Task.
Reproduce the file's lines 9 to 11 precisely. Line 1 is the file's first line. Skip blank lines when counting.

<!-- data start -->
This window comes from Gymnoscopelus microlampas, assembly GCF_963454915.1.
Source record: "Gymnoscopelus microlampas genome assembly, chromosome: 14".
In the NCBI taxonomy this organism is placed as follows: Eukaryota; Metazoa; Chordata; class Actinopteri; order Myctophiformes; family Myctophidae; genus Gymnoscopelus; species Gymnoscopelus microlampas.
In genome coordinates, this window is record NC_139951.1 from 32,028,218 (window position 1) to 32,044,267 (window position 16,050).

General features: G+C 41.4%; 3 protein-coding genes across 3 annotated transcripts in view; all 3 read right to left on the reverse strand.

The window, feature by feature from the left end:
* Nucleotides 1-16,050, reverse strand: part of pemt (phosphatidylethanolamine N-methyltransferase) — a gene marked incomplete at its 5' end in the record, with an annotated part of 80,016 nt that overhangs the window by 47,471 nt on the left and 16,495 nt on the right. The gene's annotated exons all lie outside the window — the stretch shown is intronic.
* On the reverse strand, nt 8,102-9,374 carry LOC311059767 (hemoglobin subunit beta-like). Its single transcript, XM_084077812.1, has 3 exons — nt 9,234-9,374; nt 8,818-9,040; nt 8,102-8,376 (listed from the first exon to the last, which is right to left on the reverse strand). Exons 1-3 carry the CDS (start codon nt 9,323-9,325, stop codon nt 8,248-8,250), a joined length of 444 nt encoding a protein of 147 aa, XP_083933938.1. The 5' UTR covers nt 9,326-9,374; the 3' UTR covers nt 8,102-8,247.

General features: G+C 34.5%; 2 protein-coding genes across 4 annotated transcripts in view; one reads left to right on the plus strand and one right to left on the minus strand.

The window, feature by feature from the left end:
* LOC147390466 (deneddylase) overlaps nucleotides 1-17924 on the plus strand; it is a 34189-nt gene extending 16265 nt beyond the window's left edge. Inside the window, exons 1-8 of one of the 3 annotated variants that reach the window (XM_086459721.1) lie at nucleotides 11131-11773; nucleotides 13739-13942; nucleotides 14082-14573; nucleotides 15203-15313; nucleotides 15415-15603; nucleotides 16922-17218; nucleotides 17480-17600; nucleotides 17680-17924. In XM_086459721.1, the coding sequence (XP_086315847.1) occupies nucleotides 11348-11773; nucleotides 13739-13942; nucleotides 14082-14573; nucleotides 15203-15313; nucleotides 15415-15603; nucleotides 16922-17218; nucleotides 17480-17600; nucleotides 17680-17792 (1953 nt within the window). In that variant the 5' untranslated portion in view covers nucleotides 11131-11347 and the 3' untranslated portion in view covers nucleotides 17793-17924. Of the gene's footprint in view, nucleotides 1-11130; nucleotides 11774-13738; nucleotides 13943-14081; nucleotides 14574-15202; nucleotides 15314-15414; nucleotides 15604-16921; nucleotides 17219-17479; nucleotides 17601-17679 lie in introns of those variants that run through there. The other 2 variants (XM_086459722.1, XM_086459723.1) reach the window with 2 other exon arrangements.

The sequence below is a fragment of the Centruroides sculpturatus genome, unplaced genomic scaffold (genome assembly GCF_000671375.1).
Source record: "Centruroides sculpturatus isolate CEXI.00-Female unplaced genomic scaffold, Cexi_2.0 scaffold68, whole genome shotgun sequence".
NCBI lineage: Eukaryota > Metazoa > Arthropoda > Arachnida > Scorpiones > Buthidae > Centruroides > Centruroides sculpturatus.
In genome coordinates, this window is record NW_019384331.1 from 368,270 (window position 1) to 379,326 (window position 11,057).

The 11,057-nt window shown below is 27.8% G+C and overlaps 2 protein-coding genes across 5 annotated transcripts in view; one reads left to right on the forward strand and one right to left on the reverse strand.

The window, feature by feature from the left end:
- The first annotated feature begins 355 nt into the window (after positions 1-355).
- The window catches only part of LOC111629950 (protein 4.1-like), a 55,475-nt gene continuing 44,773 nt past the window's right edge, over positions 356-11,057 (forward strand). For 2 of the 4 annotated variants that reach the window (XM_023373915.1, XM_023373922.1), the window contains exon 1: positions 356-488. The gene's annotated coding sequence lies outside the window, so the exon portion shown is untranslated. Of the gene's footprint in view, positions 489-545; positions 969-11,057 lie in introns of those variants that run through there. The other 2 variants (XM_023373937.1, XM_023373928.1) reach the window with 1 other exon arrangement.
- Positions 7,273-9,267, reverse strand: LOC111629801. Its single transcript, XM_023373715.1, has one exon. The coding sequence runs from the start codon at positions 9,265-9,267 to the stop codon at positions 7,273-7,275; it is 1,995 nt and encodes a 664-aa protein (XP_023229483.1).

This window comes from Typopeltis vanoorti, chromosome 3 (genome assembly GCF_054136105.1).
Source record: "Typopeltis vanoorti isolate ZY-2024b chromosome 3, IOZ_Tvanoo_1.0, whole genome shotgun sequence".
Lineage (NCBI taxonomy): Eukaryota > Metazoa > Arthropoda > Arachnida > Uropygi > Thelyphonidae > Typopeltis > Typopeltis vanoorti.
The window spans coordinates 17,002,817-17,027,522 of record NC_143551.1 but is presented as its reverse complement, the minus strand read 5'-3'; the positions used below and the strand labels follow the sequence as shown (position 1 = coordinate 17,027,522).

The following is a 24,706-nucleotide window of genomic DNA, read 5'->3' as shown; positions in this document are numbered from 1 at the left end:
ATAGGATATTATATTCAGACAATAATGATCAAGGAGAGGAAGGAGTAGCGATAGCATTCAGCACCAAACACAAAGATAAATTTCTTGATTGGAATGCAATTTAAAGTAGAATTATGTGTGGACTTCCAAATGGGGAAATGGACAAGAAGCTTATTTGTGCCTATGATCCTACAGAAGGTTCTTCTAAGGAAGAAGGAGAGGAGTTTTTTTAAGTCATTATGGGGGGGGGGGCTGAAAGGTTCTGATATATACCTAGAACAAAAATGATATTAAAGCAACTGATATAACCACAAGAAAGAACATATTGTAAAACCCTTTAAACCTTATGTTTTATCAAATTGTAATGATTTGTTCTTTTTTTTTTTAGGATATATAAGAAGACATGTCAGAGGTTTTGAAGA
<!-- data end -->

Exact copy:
General features: G+C 34.5%; 2 protein-coding genes across 4 annotated transcripts in view; one reads left to right on the plus strand and one right to left on the minus strand.

The window, feature by feature from the left end:
* LOC147390466 (deneddylase) overlaps nucleotides 1-17924 on the plus strand; it is a 34189-nt gene extending 16265 nt beyond the window's left edge. Inside the window, exons 1-8 of one of the 3 annotated variants that reach the window (XM_086459721.1) lie at nucleotides 11131-11773; nucleotides 13739-13942; nucleotides 14082-14573; nucleotides 15203-15313; nucleotides 15415-15603; nucleotides 16922-17218; nucleotides 17480-17600; nucleotides 17680-17924. In XM_086459721.1, the coding sequence (XP_086315847.1) occupies nucleotides 11348-11773; nucleotides 13739-13942; nucleotides 14082-14573; nucleotides 15203-15313; nucleotides 15415-15603; nucleotides 16922-17218; nucleotides 17480-17600; nucleotides 17680-17792 (1953 nt within the window). In that variant the 5' untranslated portion in view covers nucleotides 11131-11347 and the 3' untranslated portion in view covers nucleotides 17793-17924. Of the gene's footprint in view, nucleotides 1-11130; nucleotides 11774-13738; nucleotides 13943-14081; nucleotides 14574-15202; nucleotides 15314-15414; nucleotides 15604-16921; nucleotides 17219-17479; nucleotides 17601-17679 lie in introns of those variants that run through there. The other 2 variants (XM_086459722.1, XM_086459723.1) reach the window with 2 other exon arrangements.